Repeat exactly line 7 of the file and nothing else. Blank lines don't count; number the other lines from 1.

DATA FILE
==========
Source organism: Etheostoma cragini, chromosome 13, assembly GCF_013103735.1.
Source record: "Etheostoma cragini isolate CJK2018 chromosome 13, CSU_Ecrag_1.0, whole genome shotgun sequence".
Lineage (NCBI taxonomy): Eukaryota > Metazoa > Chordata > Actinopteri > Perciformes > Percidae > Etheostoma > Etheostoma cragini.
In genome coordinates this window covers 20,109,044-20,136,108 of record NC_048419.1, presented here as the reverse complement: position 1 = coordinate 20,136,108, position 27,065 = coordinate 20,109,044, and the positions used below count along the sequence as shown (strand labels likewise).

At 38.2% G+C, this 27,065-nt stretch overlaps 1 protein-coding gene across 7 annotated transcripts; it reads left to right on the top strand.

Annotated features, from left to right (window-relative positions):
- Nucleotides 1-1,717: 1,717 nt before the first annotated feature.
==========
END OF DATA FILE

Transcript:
- Nucleotides 1-1,717: 1,717 nt before the first annotated feature.